Anyone looking for a simple answer to the question “Do speed cameras save lives?” would have been disappointed and confused by the widely differing views and information presented in the media in recent years.
In September 2014 a TfL press release stated: “Safety cameras have proved successful in reducing road casualties in recent years. At locations where safety cameras operate in the capital, research shows that the number of people killed or seriously injured fell by an average of 58 per cent”. What it did not say was that this percentage fall in KSIs at camera sites matched that across London generally over the same period: that is, no allowance was being made for trend. TfL is not alone in making such an error: previously, the Scottish and Welsh camera partnerships have, on their websites or in annual bulletins, made similar misleading claims about the benefits of speed cameras in reducing casualties. It was curious that TfL’s managing director of surface transport, in rebutting criticism of the performance of London’s cameras, used evidence from the four-year evaluation report of the National Safety Camera Programme in 2005 rather than that in the analysis on the London camera data I discussed with and provided to TfL staff in October 2014.
Another mistake commonly made is that collision rates after installation are compared with a “baseline” rate where the baseline is the period immediately before installation. Such a comparison will almost certainly be contaminated by the effect of regression to the mean (RTM), or “bias by selection”, and lead to an exaggerated estimated of the camera benefit. The phenomenon of RTM has been known for over a century, with Galton noting in 1886 that “tall fathers tend to have sons that are also tall but not as tall as themselves”.
In traffic safety analysis, the relevance of RTM has been known since the early 1980s. So it is disappointing that many road safety professionals are seemingly unaware of the need to allow for trend and RTM when estimating the effectiveness of any remedial treatment, including speed cameras. RTM arises whenever there is a mix of systematic and random variation and selection for treatment is made on the basis of a high observed value. After selection, the systematic component persists but the random one does not, so the observed value will tend to fall. In lectures I used the example of championship golf scores. Golf is a game of skill but luck also plays its part, as any golfer will confirm. If you examine the scores of, say, the leading ten players after two rounds of the Open, and then compare their scores in rounds 3 and 4 with those in rounds 1 and 2, you will find they are, on average, around four strokes per round worse. There is no reason for the good luck that contributed to them being at the top of the leaderboard after two rounds to persist over the next two rounds. So, if sites are selected because of a large number of accidents in the last three years, it is highly likely that even without treatment there would be fewer accidents in the next three years.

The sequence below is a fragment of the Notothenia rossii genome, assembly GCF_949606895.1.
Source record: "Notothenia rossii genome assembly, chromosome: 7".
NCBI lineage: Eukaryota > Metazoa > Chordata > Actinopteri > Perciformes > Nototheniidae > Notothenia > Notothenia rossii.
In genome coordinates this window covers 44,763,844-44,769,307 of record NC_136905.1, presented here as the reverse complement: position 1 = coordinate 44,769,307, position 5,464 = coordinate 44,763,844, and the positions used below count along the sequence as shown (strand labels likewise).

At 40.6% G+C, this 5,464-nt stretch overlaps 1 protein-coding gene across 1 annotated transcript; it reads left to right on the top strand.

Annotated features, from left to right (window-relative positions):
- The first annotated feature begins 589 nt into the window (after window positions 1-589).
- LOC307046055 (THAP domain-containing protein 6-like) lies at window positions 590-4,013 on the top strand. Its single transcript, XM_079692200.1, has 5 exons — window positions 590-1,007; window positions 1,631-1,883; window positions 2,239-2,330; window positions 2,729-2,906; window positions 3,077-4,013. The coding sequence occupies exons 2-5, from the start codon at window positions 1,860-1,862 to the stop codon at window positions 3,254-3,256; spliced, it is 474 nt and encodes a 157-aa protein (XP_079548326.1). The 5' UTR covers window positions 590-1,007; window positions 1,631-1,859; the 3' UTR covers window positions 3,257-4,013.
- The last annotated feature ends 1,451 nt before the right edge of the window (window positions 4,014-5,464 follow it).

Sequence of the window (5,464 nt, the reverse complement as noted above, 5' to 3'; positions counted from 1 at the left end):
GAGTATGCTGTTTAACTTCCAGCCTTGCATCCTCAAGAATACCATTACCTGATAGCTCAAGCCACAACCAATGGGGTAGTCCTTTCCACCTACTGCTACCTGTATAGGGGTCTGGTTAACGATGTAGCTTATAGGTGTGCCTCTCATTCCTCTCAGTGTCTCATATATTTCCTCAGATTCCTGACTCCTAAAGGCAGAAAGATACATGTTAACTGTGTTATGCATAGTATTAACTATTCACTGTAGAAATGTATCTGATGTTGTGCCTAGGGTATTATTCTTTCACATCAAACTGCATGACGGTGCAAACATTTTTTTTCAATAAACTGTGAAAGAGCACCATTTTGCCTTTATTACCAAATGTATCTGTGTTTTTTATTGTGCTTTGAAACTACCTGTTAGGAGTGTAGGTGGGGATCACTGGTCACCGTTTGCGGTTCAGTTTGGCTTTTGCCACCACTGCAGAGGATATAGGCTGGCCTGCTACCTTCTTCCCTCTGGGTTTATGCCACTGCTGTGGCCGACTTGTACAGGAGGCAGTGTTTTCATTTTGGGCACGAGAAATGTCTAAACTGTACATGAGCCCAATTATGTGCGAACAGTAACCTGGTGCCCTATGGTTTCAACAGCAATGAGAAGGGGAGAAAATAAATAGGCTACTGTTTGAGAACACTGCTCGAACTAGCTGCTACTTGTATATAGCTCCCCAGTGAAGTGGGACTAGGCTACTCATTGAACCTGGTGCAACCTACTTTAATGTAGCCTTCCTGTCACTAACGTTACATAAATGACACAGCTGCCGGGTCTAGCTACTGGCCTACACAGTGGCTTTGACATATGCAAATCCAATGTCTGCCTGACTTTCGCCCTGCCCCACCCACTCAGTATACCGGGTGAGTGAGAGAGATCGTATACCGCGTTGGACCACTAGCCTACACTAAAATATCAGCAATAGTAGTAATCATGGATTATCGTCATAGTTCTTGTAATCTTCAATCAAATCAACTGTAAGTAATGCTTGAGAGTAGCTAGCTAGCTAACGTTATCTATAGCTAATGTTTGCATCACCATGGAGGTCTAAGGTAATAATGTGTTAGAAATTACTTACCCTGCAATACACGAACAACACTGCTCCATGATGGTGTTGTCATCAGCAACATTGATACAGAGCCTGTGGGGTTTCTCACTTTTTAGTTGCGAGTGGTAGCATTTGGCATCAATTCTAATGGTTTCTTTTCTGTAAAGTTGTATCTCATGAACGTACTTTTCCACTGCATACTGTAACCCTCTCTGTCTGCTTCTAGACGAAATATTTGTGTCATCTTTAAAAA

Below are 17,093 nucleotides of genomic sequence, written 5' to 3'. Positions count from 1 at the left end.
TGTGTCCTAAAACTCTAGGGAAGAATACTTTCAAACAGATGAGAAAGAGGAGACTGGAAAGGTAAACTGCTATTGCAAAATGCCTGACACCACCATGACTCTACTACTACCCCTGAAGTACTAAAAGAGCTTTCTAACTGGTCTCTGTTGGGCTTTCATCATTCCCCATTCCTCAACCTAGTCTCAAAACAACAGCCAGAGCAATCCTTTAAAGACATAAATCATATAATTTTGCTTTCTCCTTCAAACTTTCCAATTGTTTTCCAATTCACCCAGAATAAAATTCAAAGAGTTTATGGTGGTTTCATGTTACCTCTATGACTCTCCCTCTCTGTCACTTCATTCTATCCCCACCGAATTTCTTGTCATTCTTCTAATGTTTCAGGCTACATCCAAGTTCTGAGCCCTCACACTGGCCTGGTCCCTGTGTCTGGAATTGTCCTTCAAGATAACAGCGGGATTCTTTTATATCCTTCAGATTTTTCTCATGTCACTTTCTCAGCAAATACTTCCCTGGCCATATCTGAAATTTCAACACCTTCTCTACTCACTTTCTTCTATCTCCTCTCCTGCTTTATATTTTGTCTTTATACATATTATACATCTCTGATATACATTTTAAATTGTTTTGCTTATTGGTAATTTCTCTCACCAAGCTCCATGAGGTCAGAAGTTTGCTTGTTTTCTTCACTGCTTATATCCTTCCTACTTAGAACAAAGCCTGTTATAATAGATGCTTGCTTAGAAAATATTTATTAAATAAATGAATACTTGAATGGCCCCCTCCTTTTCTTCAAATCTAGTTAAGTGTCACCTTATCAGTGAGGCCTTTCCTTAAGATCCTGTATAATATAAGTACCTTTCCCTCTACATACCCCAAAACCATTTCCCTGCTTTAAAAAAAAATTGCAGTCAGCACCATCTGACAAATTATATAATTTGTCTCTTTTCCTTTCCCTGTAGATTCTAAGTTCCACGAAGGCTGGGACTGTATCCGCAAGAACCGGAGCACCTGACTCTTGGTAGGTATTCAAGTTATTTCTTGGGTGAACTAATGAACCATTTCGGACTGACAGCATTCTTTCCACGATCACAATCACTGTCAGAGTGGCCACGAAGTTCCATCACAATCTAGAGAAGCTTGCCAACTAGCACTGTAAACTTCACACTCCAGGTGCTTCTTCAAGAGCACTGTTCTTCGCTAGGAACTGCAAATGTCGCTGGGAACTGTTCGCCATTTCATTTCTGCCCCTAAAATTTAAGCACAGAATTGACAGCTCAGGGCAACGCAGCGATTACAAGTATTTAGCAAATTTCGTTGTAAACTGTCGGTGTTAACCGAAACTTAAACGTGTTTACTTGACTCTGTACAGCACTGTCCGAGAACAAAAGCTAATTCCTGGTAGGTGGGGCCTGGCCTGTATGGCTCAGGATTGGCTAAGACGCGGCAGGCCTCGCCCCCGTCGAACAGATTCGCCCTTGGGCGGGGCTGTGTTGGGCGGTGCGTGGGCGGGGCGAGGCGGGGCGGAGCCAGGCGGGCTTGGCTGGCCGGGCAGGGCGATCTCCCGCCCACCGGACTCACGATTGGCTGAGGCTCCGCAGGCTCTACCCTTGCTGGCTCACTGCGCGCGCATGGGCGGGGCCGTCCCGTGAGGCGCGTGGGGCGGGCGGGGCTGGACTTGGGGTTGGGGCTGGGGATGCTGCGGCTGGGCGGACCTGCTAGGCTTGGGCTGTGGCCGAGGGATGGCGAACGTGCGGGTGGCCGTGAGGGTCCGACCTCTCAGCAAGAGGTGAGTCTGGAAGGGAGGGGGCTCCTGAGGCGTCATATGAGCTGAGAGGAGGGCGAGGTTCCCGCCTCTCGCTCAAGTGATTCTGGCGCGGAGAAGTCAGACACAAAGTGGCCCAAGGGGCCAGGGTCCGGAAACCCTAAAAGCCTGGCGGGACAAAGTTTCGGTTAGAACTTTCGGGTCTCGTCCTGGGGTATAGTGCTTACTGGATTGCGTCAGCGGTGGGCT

It is therefore necessary to either allow for or avoid RTM. Appendix H of the four-year evaluation report on the National Safety Camera Programme applied a technique known as the empirical Bayes method to a small (and not necessarily representative) subset of sites and showed that the size of the camera effect was reduced appreciably from 50% to 20% for fatal and serious collisions after allowing for RTM. However, although the method is widely used in traffic safety modelling research, it is often seen by non-statisticians as complex and obscure.
The alternative “four time periods” method used by Dave Finney and then Richard Allsop in his RAC Foundation report is undeniably simpler to understand. The data for each camera is split into a before period, a site selection period (SSP), an after selection but before camera (ASBiC) period and an after period. The SSP contains the abnormally high collision rates so, once identified, can effectively be removed so as to permit a comparison of the rates in the before and after periods to obtain an estimate of the reduction due to the camera.
A serious problem though is that although typically the installation date is known, the SSP is not, and some assumptions need to be made in order to apply the method. If the assumed SSP is not correct, some part of the RTM effect may be contained in the before period leading to an exaggerated estimate of the camera benefit. Allsop recommended going back four years before installation but there is no guarantee that this will be appropriate for all data sets. Indeed, in my analysis of the London data, I found that it was necessary to go back five years. The modelling then showed no significant camera effect in either the personal injury collisions (PICs, or slight injuries) or the FSCs (fatal and serious collisions). My modelling of the data from the ten partnerships covered in the RAC Foundation report produced estimates of average camera benefit of 15% in PICs and 25% in FSCs: very similar to those of Allsop.
The analysis of camera data is far from straightforward, largely because of the highly random nature of accident frequencies and the imperfect nature of the data available. The estimated benefits of cameras vary from one partnership to another. Unfortunately, the quality of the debate is often poor, bedevilled by a lack of awareness of critical issues such as trend and regression to the mean, and not helped by misleading information on websites and in press releases.
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